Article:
“We have placed too much hope in political and social reforms, only to find out that we were being deprived of our most precious possession: our spiritual life. In the East, it is destroyed by the dealings and machinations of the ruling party. In the West, commercial interests suffocate it. This is the real crisis.”
A different benchmark is needed, he contended, for measuring progress:
“If humanism were right in declaring that man is born only to be happy, he would not be born to die. Since his body is doomed to die, his task on earth evidently must be of a more spiritual nature. It cannot be unrestrained enjoyment of everyday life. It cannot be the search for the best ways to obtain material goods and then cheerfully get the most of them. It has to be the fulfilment of a permanent, earnest duty so that one’s life journey may become an experience of moral growth, so that one may leave life a better human being than one started it.”
In a scathing attack on consumer society, he decried “the calamity of a despiritualized and irreligious humanistic consciousness”. The origin of Western freedom, he contended, was religious. Solzhenitsyn had no time for the idea that the Founding Fathers wanted to create a thoroughly secular state.
“However, in early democracies, as in the American democracy at the time of its birth, all individual human rights were granted because man is God’s creature. That is, freedom was given to the individual conditionally, in the assumption of his constant religious responsibility. Such was the heritage of the preceding thousand years. Two hundred or even fifty years ago, it would have seemed quite impossible, in America, that an individual could be granted boundless freedom simply for the satisfaction of his instincts or whims.”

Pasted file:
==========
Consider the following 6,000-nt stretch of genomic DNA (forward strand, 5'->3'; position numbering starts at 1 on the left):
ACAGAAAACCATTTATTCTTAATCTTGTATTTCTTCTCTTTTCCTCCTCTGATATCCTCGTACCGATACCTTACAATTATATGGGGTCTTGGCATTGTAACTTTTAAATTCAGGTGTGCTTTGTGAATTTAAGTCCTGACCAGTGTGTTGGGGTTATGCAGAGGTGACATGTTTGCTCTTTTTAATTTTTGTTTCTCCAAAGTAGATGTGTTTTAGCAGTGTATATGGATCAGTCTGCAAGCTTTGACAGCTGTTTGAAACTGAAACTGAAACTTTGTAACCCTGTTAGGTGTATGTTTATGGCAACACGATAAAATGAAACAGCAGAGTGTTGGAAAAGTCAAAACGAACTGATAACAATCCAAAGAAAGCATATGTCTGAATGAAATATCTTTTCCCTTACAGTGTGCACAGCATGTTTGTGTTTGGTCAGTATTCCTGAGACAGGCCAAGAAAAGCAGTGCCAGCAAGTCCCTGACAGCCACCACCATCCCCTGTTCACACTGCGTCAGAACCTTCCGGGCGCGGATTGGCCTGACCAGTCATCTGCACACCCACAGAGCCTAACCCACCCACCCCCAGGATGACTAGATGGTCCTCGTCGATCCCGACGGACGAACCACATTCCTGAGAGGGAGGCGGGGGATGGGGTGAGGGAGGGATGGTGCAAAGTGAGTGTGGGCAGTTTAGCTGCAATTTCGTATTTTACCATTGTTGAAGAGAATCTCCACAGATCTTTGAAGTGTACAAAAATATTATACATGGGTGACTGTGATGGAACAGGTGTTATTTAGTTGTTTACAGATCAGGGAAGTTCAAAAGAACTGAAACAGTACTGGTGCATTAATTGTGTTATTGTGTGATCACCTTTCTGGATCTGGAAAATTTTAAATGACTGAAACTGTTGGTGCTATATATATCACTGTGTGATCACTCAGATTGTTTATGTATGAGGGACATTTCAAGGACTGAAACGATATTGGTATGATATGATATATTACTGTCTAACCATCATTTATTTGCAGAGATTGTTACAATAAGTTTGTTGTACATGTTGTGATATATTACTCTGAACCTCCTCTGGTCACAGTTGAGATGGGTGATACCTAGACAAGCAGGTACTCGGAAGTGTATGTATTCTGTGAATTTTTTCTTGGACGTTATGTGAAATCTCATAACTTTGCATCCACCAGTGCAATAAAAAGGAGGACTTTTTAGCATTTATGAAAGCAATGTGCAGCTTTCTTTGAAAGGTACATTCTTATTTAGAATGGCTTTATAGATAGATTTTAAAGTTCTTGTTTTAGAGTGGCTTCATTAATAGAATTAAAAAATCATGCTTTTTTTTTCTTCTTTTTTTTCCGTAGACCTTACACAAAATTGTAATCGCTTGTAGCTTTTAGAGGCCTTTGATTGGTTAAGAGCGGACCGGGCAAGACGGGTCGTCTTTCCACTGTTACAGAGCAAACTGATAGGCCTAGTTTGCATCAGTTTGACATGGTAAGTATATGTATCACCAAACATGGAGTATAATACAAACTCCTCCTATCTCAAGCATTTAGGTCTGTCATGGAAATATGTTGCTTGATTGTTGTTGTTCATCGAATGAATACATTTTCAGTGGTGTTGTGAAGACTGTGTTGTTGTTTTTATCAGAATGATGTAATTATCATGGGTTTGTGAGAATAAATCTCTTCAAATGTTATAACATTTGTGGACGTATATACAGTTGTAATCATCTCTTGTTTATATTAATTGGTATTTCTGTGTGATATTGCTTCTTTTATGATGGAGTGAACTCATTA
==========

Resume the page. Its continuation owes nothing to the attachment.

What appalled Solzhenitysn that prosperity had cut Americans off from transcendence. Their lives centred on self-satisfaction and consumerism; they were unable to live the lives of patient suffering and self-sacrifice which he had described in his novels.
They were banishing God from the public square. “All the glorified technological achievements of Progress, including the conquest of outer space, do not redeem the 20th century’s moral poverty which no one could imagine even as late as in the 19th Century.”
Solzhenitysn’s speech was harsh, hostile, and too pessimistic. He clearly relished the role of an Old Testament prophet denouncing the idolatry of perfidious Israelites. But after nearly 40 years, his views on the post-Communist world seem prophetic and Reagan’s seem naïve. “Mere freedom does not in the least solve all the problems of human life and it even adds a number of new ones,” he said.
Twenty-five years after the fall of the Berlin Wall and the end of Marxist materialism, a Western ideology based on consumerist materialism threatens to suffocate spiritual aspirations. This week’s anniversary is a cause for celebration, but not for complacency.
Michael Cook is editor of MercatorNet.